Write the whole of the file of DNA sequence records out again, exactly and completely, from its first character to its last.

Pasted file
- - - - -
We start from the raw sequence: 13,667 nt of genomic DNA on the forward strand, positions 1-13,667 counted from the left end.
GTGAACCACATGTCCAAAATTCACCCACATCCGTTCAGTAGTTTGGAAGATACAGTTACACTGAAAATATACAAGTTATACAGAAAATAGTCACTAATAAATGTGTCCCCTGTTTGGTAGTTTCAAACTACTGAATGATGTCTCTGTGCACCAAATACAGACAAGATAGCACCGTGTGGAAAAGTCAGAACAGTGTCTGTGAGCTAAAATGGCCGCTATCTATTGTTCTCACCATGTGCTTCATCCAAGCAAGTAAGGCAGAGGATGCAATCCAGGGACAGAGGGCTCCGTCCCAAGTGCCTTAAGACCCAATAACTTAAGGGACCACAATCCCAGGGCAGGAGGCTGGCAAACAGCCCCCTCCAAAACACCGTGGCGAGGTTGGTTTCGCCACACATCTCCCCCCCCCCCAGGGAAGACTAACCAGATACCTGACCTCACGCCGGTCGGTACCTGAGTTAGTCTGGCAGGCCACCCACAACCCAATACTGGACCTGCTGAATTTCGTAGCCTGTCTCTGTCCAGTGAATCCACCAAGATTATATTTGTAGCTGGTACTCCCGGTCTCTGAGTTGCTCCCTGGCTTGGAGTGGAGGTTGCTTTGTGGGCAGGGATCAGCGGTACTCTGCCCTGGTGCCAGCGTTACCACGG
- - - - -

We start from the raw sequence: 13,667 nt of genomic DNA on the forward strand, positions 1-13,667 counted from the left end.
GTGAACCACATGTCCAAAATTCACCCACATCCGTTCAGTAGTTTGGAAGATACAGTTACACTGAAAATATACAAGTTATACAGAAAATAGTCACTAATAAATGTGTCCCCTGTTTGGTAGTTTCAAACTACTGAATGATGTCTCTGTGCACCAAATACAGACAAGATAGCACCGTGTGGAAAAGTCAGAACAGTGTCTGTGAGCTAAAATGGCCGCTATCTATTGTTCTCACCATGTGCTTCATCCAAGCAAGTAAGGCAGAGGATGCAATCCAGGGACAGAGGGCTCCGTCCCAAGTGCCTTAAGACCCAATAACTTAAGGGACCACAATCCCAGGGCAGGAGGCTGGCAAACAGCCCCCTCCAAAACACCGTGGCGAGGTTGGTTTCGCCACACATCTCCCCCCCCCCCAGGGAAGACTAACCAGATACCTGACCTCACGCCGGTCGGTACCTGAGTTAGTCTGGCAGGCCACCCACAACCCAATACTGGACCTGCTGAATTTCGTAGCCTGTCTCTGTCCAGTGAATCCACCAAGATTATATTTGTAGCTGGTACTCCCGGTCTCTGAGTTGCTCCCTGGCTTGGAGTGGAGGTTGCTTTGTGGGCAGGGATCAGCGGTACTCTGCCCTGGTGCCAGCGTTACCACGG